Twenty years ago, the U.S. President’s Emergency Plan for AIDS Relief (PEPFAR) was established to lead the global response to the HIV epidemic. Today, PEPFAR is a public health engine: a critical platform for strengthening health systems, preparing for and responding to pandemics, and enabling global health security. Here, we share how PEPFAR made it possible for FHI 360’s teams to effectively respond to COVID-19 in countries with established HIV infrastructure.
Shaping the world we want to live inAn Interview with
Dr. Timothy Mastro, Chief Science Officer, FHI 360
As FHI 360 marks its 50th anniversary, explore our history of solutions and future of possibilities.
Dr. Timothy Mastro, FHI 360’s Chief Science Officer, offers his perspective on where we’ve been, where we’re going and what’s at stake in human development.
As Black American public health professionals, we know that one pervasive question for Black Americans today is, “So, are you getting the COVID vaccine?”
Put a ring on it: Four reasons to make the dapivirine ring an HIV prevention option for women and girlsWritten by
While much progress has been made to end the HIV epidemic, not enough has been done to put the power of prevention directly in women’s hands. The dapivirine ring, a flexible silicone ring inserted monthly into the vagina, can change this. If approved by regulators, the ring would be the first discreet, long-acting HIV prevention tool available specifically for women. The ring would complement daily oral HIV pre-exposure prophylaxis (PrEP) as another biomedical tool in the fight against HIV.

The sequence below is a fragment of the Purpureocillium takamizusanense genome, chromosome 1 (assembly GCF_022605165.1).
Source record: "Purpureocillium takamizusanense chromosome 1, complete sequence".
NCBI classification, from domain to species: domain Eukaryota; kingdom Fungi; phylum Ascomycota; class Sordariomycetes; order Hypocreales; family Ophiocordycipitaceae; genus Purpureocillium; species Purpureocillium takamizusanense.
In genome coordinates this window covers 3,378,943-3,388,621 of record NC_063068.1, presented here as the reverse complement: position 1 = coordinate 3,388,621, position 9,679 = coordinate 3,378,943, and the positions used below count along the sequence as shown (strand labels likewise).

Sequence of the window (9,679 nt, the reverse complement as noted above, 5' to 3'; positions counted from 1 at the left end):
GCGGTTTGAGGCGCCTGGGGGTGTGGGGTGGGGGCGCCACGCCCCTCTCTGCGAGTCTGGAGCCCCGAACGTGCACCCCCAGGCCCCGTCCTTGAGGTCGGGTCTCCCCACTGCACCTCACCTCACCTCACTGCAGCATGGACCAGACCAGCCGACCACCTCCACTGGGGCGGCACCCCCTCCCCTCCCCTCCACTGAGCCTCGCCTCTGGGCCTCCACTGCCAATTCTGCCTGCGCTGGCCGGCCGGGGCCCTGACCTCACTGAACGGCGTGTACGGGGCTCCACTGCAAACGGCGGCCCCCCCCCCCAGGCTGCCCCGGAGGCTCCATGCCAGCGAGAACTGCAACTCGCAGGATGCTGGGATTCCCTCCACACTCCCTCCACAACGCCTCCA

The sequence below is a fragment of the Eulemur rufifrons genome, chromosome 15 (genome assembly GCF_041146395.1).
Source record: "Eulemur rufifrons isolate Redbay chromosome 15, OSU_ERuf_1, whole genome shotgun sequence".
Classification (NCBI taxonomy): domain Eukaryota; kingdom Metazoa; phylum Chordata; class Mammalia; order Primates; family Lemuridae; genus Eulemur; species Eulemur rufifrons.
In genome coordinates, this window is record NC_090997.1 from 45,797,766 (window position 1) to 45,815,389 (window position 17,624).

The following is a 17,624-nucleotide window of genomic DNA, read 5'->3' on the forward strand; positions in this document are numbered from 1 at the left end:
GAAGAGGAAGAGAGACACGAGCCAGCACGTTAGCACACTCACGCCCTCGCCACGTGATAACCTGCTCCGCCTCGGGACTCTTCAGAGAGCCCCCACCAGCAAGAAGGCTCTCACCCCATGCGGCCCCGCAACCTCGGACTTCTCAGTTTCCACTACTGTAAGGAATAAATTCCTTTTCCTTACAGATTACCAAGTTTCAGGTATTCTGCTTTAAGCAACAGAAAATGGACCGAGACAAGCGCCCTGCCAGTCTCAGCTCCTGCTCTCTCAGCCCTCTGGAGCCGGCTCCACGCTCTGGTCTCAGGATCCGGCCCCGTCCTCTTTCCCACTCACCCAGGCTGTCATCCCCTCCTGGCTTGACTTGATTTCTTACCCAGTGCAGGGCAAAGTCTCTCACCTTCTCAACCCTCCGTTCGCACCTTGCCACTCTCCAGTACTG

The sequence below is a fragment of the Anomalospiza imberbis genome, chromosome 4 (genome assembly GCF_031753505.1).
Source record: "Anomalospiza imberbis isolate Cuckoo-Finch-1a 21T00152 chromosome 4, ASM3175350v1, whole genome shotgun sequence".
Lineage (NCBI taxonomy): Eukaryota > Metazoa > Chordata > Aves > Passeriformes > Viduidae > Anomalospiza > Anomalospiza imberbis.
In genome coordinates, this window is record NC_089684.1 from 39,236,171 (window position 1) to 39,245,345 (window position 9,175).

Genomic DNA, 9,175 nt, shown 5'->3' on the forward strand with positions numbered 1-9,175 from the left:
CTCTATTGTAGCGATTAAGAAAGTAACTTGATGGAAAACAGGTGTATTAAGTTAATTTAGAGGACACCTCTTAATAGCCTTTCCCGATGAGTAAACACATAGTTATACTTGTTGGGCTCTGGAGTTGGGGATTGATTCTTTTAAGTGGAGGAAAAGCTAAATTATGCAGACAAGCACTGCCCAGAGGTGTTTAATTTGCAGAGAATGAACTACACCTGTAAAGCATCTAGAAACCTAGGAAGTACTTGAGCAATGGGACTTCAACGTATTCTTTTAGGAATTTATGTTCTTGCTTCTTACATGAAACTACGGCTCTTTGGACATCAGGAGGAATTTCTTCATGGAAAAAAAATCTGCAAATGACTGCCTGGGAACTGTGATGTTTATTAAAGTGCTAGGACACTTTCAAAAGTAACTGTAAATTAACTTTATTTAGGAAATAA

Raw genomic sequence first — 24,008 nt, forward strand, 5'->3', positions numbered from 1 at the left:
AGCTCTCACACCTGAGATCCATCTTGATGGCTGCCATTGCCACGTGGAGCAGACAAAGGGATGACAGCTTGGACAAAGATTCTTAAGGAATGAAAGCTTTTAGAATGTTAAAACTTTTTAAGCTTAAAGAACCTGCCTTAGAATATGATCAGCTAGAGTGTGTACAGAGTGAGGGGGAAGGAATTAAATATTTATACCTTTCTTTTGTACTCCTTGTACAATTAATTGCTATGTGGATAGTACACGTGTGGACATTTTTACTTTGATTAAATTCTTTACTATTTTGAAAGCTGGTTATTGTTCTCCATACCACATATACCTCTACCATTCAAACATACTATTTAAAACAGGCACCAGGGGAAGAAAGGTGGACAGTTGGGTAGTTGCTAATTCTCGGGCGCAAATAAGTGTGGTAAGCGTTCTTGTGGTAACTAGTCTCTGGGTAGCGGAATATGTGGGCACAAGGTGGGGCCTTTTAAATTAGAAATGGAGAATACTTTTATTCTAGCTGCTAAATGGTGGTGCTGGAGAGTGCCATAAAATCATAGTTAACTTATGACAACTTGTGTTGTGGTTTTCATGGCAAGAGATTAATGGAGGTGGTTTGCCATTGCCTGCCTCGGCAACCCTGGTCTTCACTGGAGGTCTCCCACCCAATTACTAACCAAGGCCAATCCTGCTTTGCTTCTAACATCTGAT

Recent evidence suggests significant acceptability of and demand for vaginal rings as a drug-delivery platform among women who used the dapivirine ring during clinical trials — and also among policymakers and other stakeholders in countries with a high HIV burden. To better understand these perspectives, the OPTIONS Consortium interviewed policymakers, implementers and civil society leaders in seven sub-Saharan African countries about possibilities for introduction and scale-up of the dapivirine ring. An analysis of the interviews shows widespread enthusiasm for the ring as part of comprehensive HIV prevention programming.
The increased pressure on public health systems to respond to the COVID-19 pandemic affects all routine health care, including the provision of essential HIV services. People living with HIV require regular access to treatment, but crowded public health facilities carry increased risk of exposure to COVID-19. Routine treatment sites also may be harder to reach because of stay-at-home orders, curfews and public transportation shutdowns. To maintain gains in HIV epidemic control, we must ensure that people needing antiretroviral therapy (ART) continue to receive medication uninterrupted.
Although we cannot truly compare COVID-19 with HIV, there are similarities worth exploring. As the COVID-19 epidemiological data pours in, we have learned that communities of color are at heightened risk for hospitalization and death. With the reality that the economic fallout affects minority communities more than anyone else, it is clear the odds are against us yet again. We have seen this story play out throughout the course of the HIV epidemic, with LGBTQ, black and Latinx communities enduring the brunt of the disease’s burden. These health disparities are the result of structural inequities that our nation has not yet found the resolve to address. So, just as we did in the early days of HIV, we must arm ourselves with knowledge and a community-driven purpose to protect ourselves and those around us from COVID-19.